We hope to see you there.

If you would like more details on signing up to this event, please email , or join the event online through our Brighton Japan Club Meetup group.

病気!A week in a Japanese hospital

Last week I was leading a 10 day walking tour along Shikoku’s famous 88 Temple Pilgrimage Circuit. On a seaside walk, on the way to the remote Muroto Peninsula, we stopped at a cliff top rest-house for a bento lunch. Mine was sushi, bought from the roadside Michi No Eki.

A few hours later I started getting strong stomach pains. It must have been some dodgy sushi I thought, and I tried to carry on with the tour. I was wrong. It wasn’t the sushi that was the problem. 48 hours later an ambulance was racing me across the island for an emergency appendix removal.

Now a week later, I am still in Tokushima Hospital, but a few kilos and an appendix lighter.  Looking back, the 1 hour ambulance ride sirens blazing, the rushed phone-calls to colleagues and all the doctors and nurses crowding around my trolley, all seem like they happened to someone else. Perhaps in some senses they did. The events were certainly enough to make me reassess a few things, and the moments of morphine-induced semi-enlightenment quite suitable for a Buddhist-themed tour.

I was very lucky. The doctors were incredibly professional and efficient. The nurses have also been both attentive and sensitive, constantly asking me いける. This question confused me at first as they seemed to be asking if I was able to go somewhere. At that point I was still attached to a drip, had a white tube up my nose and a yellow tube sticking out of my stomach. Surely they didn’t want me to leave already? Were the beds filling up? But they were actually just asking if I was alright. In this case, いける is KANSAI-BEN (the KANSAI region dialect) and means 大丈夫「だいじょうぶ」 (OK/alright).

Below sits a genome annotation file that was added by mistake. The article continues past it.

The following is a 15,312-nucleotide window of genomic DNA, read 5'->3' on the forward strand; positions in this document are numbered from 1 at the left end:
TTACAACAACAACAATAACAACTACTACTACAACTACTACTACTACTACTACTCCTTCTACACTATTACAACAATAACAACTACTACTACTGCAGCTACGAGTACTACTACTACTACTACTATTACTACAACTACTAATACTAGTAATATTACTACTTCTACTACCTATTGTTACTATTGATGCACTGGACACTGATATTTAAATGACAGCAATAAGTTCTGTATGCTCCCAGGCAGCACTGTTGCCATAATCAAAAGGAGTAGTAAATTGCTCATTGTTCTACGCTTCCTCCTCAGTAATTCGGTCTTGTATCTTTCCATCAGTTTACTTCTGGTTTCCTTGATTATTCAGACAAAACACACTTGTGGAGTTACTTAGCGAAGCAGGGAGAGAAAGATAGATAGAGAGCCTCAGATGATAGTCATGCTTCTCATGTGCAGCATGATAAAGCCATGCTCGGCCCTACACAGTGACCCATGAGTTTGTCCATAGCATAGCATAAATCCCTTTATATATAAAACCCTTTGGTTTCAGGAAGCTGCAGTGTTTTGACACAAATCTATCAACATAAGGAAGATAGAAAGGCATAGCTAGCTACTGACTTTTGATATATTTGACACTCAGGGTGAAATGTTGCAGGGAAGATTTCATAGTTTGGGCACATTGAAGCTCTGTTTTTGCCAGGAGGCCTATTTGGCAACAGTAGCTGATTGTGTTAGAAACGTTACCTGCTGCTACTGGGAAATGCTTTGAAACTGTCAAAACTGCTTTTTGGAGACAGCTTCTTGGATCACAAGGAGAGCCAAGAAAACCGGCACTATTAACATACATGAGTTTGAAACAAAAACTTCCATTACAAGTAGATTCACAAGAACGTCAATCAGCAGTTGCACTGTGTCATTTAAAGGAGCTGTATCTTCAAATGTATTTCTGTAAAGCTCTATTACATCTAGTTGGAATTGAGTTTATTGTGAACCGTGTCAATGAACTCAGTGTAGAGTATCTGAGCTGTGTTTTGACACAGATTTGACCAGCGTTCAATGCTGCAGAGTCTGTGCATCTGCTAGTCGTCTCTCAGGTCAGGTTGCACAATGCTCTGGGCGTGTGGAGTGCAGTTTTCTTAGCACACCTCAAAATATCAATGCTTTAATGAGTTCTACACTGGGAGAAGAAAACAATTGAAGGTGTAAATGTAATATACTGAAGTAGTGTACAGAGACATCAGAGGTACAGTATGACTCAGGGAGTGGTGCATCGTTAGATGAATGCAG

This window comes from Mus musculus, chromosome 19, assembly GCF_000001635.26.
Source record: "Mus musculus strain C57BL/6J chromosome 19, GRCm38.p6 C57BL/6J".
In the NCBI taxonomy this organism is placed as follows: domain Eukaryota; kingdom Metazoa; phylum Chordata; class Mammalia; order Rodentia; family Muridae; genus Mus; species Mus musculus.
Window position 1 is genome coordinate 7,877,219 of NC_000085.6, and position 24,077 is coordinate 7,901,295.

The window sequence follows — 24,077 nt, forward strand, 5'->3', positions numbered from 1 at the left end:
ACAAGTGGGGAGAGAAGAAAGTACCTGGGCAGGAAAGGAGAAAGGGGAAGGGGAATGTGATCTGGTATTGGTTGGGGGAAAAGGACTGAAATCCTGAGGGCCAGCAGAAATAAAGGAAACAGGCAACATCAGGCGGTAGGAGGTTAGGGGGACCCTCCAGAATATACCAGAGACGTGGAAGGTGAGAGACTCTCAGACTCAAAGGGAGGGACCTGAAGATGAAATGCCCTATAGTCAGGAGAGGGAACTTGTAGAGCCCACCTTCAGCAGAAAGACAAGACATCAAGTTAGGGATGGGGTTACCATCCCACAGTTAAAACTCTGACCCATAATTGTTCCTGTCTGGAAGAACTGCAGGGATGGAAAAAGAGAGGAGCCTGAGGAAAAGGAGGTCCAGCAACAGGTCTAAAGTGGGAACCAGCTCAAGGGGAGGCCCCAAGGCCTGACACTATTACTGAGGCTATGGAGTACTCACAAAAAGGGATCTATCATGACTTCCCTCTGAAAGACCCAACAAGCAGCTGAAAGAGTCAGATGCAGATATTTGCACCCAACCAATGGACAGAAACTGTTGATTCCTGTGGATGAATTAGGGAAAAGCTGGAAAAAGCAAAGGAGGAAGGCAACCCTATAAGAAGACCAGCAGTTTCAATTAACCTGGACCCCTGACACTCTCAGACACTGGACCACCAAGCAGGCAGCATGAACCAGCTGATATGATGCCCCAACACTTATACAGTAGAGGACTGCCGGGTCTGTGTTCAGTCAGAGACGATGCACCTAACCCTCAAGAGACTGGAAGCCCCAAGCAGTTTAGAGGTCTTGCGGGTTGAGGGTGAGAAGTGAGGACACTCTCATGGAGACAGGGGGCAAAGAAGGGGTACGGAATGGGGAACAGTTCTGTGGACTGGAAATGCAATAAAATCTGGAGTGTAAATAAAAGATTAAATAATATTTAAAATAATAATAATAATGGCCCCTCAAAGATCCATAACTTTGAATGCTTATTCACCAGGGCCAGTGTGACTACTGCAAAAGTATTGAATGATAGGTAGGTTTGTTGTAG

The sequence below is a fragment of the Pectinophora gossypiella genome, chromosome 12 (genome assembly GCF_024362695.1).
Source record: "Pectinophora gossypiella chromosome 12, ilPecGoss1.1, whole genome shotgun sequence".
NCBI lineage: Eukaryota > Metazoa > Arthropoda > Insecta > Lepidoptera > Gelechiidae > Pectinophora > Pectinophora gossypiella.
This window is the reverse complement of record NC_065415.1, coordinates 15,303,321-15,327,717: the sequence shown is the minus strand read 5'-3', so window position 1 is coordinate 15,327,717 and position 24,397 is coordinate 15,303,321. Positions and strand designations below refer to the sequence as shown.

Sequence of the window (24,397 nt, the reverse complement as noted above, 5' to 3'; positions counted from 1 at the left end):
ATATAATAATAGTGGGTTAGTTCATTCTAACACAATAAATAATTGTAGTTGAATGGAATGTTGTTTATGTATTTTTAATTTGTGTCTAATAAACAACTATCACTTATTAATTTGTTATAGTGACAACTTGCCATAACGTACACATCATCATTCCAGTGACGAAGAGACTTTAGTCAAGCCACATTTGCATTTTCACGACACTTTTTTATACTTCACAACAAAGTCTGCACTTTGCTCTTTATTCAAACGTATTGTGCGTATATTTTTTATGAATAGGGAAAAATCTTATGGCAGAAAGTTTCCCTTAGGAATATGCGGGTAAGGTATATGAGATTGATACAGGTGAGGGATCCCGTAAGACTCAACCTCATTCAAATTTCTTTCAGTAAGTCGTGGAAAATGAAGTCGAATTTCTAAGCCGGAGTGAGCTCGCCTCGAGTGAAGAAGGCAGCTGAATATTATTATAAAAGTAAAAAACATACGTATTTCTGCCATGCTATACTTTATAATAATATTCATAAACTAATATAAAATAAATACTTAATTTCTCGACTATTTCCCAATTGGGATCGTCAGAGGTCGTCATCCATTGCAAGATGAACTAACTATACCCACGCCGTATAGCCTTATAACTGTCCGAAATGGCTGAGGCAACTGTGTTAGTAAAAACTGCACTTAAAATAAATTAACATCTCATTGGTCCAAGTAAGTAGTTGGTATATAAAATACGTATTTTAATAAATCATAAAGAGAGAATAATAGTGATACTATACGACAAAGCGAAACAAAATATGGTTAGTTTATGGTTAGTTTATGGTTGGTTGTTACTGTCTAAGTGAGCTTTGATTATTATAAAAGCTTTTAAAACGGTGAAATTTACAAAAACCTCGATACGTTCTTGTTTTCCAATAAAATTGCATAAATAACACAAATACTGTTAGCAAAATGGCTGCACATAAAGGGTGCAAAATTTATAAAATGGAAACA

The view from my bed on the 9th floor of Tokushima Hospital

On the way to an X-ray, a chatty nurse told me the hospital was built by an architect who used to design hotels. This made sense. At times it has even felt like a Japanese ryokan (traditional inn). I can lounge around all day in a turquoise yukata logged onto my portable Wi-fi with on call staff at a push of a button.  Food and drinks gets served to our rooms (beds). We even get checked on at night, an indescribable thrill I haven’t experienced in over 30 years.